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 - Northwestern Memorial Hospital - Chicago

Medicine, Literature and the Arts

Some of the greatest art and literature in the world has some aspect either related to medicine as its theme or reveals interesting information about the social perception, treatment, or diagnosis of specific diseases at various points in history. Moreover, in an effort to cope with the often life-changing experience of having a disease or caring for a loved one, individuals write narratives, compose poetry, record the experience through photography or drawing, or develop other ways to express their emotions surrounding the event. Use the Health Learning Centers at Northwestern Memorial Hospital to explore these fascinating works. The resources listed below will help you get started.


Internet Resources

Medical Humanities
http://medhum.med.nyu.edu/
Developed at New York University, this site includes an annotated database of works of literature, art, and film relevant to the illness experience, medical education, and practice—fiction, poetry, memoir, biography, autobiography; literary, cultural, and social criticism; visual art; film; and drama. An international directory of scholars and programs in Medical Humanities are also part of the site, as is the blog Literature, Arts & Medicine.

National Library of Medicine: Online Exhibitions and Digital Projects
http://www.nlm.nih.gov/projects/bydate.html
A collection of online exhibitions from one of the three national libraries in the United States. From anatomy, to smallpox, to bionics, to Chinese medicine, and many more, there is an exhibit here to interest everyone.

Wellcome Library for the History of Medicine
http://library.wellcome.ac.uk/index.html
Visit this site to understand medicine and its role in society, past and present. Thousands of images are available from this source.


Books

  • A natural history of seeing: the art and science of vision. Ings S. 2008.
  • Rex: a mother, her autistic child, and the music that transformed their lives. Lewis C. 2008.
  • Poster child: a memoir. Rapp E. 2007.
  • Epileptic. B., David. 2005
  • Different like me: My book of autism heroes. Elder J. 2006.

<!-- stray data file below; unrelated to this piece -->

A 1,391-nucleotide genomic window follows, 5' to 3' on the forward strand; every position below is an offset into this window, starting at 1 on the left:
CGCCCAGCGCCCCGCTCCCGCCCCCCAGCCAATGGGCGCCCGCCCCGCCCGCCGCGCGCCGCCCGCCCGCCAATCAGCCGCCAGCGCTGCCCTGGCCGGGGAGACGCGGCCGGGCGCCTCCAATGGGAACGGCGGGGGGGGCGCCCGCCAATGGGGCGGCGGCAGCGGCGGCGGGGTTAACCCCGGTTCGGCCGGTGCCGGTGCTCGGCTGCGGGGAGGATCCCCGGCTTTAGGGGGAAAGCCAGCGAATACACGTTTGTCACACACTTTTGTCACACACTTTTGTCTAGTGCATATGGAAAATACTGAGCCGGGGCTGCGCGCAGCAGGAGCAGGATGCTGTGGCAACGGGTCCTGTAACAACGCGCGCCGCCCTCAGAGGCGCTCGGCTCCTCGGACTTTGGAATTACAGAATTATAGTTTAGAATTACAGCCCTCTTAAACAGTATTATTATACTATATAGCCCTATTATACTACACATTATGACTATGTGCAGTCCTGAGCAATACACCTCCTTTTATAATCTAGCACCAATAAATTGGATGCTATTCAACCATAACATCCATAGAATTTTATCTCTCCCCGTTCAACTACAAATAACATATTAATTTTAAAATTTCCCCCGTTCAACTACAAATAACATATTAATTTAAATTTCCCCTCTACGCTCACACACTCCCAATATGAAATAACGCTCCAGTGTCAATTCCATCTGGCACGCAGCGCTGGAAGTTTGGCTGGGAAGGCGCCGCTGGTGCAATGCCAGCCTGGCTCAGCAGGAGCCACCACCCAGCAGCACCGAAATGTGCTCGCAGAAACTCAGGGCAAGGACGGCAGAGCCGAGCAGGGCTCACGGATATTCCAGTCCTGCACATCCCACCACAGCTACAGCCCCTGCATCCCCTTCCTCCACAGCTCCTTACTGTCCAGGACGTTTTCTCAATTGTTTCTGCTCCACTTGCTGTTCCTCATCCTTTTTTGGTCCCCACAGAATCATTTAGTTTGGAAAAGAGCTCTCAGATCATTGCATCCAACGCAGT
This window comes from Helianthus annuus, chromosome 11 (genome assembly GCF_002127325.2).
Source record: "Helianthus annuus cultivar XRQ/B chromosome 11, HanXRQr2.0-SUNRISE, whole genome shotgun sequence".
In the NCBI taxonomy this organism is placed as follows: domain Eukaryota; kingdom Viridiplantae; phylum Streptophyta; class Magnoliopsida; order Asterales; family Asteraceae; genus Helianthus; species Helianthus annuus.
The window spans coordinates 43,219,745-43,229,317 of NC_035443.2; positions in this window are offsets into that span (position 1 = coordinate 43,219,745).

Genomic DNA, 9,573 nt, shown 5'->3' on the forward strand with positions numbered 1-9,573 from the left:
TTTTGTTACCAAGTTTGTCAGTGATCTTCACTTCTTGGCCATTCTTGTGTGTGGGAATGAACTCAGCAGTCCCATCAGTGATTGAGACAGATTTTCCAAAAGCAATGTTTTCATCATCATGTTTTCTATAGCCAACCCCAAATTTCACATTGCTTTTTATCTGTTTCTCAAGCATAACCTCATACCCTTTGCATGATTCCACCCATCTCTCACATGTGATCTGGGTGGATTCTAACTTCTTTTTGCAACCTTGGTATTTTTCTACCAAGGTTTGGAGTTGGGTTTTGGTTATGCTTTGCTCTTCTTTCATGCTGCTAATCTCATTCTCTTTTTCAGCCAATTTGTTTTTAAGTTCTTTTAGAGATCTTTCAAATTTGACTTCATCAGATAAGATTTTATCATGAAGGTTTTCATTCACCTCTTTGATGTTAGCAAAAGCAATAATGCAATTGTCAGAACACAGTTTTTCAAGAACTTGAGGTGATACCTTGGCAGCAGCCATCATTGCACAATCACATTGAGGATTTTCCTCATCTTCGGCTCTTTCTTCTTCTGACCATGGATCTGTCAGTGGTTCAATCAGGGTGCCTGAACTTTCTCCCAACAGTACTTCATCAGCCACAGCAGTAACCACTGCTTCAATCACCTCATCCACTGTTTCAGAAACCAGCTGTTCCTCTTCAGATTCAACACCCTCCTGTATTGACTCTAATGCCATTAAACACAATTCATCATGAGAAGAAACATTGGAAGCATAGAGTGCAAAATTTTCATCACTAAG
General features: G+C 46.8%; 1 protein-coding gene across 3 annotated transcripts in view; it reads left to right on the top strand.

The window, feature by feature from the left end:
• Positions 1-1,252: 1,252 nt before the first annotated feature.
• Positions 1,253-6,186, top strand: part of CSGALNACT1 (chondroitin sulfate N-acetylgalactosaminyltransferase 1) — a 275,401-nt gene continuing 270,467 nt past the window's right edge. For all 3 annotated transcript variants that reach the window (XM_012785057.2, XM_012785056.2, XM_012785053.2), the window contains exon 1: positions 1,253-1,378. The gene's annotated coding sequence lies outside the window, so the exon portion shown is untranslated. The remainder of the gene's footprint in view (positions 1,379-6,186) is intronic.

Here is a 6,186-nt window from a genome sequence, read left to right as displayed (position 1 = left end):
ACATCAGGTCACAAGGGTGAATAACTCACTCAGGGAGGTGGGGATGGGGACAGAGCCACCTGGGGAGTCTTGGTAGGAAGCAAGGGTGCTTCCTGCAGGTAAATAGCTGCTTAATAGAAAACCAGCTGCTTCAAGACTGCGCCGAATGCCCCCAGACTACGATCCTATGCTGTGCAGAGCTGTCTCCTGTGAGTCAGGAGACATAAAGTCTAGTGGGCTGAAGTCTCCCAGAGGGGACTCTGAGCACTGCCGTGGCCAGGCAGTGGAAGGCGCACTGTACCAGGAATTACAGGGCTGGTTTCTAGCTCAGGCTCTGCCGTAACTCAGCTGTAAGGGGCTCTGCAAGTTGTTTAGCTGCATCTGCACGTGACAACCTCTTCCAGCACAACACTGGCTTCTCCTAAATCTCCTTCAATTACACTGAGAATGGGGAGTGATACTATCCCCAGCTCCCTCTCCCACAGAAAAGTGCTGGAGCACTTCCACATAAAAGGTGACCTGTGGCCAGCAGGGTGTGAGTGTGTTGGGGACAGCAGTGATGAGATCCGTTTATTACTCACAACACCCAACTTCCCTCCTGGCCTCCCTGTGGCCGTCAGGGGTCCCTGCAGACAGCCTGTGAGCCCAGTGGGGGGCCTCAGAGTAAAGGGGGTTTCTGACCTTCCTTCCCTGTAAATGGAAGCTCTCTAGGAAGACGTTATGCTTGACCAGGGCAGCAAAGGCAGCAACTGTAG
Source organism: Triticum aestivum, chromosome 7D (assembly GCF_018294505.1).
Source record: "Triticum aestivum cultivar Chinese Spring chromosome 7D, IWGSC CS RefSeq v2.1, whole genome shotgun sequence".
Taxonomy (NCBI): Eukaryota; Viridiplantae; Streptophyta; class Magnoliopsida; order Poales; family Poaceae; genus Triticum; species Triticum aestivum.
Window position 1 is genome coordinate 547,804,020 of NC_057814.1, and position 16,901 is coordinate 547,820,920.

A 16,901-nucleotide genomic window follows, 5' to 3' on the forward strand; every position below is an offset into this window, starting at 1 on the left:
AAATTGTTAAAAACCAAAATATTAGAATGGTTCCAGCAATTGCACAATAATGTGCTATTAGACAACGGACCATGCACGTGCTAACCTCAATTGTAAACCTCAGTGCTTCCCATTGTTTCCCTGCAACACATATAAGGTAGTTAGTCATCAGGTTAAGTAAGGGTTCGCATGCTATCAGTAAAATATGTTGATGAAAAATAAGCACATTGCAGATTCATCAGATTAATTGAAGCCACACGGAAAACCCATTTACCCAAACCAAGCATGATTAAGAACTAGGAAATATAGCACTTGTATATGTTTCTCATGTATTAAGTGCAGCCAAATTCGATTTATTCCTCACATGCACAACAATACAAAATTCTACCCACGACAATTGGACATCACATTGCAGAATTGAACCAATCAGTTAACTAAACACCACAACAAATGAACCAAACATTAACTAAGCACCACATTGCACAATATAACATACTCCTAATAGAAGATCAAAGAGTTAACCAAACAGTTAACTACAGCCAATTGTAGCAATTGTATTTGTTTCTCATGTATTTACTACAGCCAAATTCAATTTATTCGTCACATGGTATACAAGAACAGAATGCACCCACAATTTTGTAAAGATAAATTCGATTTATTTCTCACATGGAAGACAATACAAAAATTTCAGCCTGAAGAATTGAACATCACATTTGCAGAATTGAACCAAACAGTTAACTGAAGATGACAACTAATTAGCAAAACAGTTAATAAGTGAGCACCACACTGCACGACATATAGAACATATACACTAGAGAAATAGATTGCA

• Faces of osteoporosis. Davis A. 2006.
  • Cracked: Recovering after traumatic brain injury. Calderwood L. 2003.
  • Finding your bipolar muse. Castle L. 2006.
  • In the land of pain. Daudet A. 2002.
  • Like sound through water: A mother’s journey through auditory processing disorder. Foli KJ. 2002.
  • Loss within loss: Artists in the age of AIDS. White E, ed. 2001.
  • Moonrise: One family, genetic identity, and muscular dystrophy. Wolfson P. 2003.
  • My story: A photographic essay on life with multiple sclerosis. Davis A. 2004.

Journals and Journal Articles

Medicine in Art

  • “Artworks, collective experience and claims for social justice: The case of women living with breast cancer.” Sociology of Health & Illness. Radley A. April 2007. 29(3):366–390.
  • “A brief exploration of neurological art history.” Journal of the History of the Neurosciences. Appenzeller O. December 2004. 13(4):345–350.
  • “Interior landscapes of mental disorder: Visual representations of the experience of madness.” American Journal of Orthopsychiatry. Schoeneman TJ. April 2005. 75(2):171–189.
  • “Locally advanced breast cancer in a 15th century painting in Milan.” Breast. Vaidya JS. February 2007. 16(1):102–103.

Medicine in Literature

  • “All this happened, more or less: thoughts on 'truth', the role of fiction and its potential application in mental health and psychiatric nursing research.” Journal of Psychiatric & Mental Health Nursing. Biley FC. 16(10):919-26, 2009 Dec.
  • “Degenerative dementias and their medical care in the movies.” Alzheimer Disease & Associated Disorders. Segers K. January–March 2007. 21(1):55–59.
  • “The disease-subject as a subject of literature.” Philosophy, Ethics, & Humanities in Medicine. Kottow AR. 2007. 2:10.
  • “Greek mythology: The eye, ophthalmology, eye disease, and blindness.” Canadian Journal of Ophthalmology. Trompoukis C. June 2007. 42(3):455–459.

Contact Us

For more information, please contact the  Health Learning Center  at 312.926.5465 or HLC@nmh.org.

Last UpdateMarch 21, 2012
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